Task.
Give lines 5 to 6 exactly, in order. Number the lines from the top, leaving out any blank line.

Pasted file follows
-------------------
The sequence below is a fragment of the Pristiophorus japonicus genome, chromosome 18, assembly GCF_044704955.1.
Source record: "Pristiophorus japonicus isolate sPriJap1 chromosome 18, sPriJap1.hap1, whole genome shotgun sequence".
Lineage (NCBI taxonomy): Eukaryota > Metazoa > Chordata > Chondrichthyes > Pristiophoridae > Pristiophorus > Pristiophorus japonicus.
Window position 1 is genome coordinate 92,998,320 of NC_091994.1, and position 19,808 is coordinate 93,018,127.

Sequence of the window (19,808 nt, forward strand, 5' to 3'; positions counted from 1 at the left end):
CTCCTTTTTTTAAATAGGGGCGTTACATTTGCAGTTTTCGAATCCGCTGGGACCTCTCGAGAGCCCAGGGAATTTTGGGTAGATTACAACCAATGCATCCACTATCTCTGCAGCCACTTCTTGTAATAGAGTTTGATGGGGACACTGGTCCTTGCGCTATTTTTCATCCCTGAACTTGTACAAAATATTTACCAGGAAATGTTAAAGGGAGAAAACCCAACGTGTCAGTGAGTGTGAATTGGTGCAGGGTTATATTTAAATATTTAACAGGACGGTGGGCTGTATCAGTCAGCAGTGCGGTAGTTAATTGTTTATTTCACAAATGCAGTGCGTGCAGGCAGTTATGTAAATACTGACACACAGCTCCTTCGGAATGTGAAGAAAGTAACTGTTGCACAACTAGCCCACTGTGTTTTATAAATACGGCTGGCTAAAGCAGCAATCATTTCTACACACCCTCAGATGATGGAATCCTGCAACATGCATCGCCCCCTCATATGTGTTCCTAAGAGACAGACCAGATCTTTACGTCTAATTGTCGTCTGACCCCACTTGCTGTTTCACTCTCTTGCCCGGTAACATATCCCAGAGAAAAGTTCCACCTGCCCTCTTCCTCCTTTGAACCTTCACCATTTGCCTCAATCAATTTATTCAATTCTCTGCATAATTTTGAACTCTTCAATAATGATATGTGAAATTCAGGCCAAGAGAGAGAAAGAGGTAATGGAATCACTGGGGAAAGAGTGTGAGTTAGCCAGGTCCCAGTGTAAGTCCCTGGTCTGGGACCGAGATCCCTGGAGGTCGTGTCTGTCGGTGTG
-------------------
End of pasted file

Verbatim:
Sequence of the window (19,808 nt, forward strand, 5' to 3'; positions counted from 1 at the left end):
CTCCTTTTTTTAAATAGGGGCGTTACATTTGCAGTTTTCGAATCCGCTGGGACCTCTCGAGAGCCCAGGGAATTTTGGGTAGATTACAACCAATGCATCCACTATCTCTGCAGCCACTTCTTGTAATAGAGTTTGATGGGGACACTGGTCCTTGCGCTATTTTTCATCCCTGAACTTGTACAAAATATTTACCAGGAAATGTTAAAGGGAGAAAACCCAACGTGTCAGTGAGTGTGAATTGGTGCAGGGTTATATTTAAATATTTAACAGGACGGTGGGCTGTATCAGTCAGCAGTGCGGTAGTTAATTGTTTATTTCACAAATGCAGTGCGTGCAGGCAGTTATGTAAATACTGACACACAGCTCCTTCGGAATGTGAAGAAAGTAACTGTTGCACAACTAGCCCACTGTGTTTTATAAATACGGCTGGCTAAAGCAGCAATCATTTCTACACACCCTCAGATGATGGAATCCTGCAACATGCATCGCCCCCTCATATGTGTTCCTAAGAGACAGACCAGATCTTTACGTCTAATTGTCGTCTGACCCCACTTGCTGTTTCACTCTCTTGCCCGGTAACATATCCCAGAGAAAAGTTCCACCTGCCCTCTTCCTCCTTTGAACCTTCACCATTTGCCTCAATCAATTTATTCAATTCTCTGCATAATTTTGAACTCTTCAATAATGATATGTGAAATTCAGGCCAAGAGAGAGAAAGAGGTAATGGAATCACTGGGGAAAGAGTGTGAGTTAGCCAGGTCCCAGTGTAAGTCCCTGGTCTGGGACCGAGATCCCTGGAGGTCGTGTCTGTCGGTGTG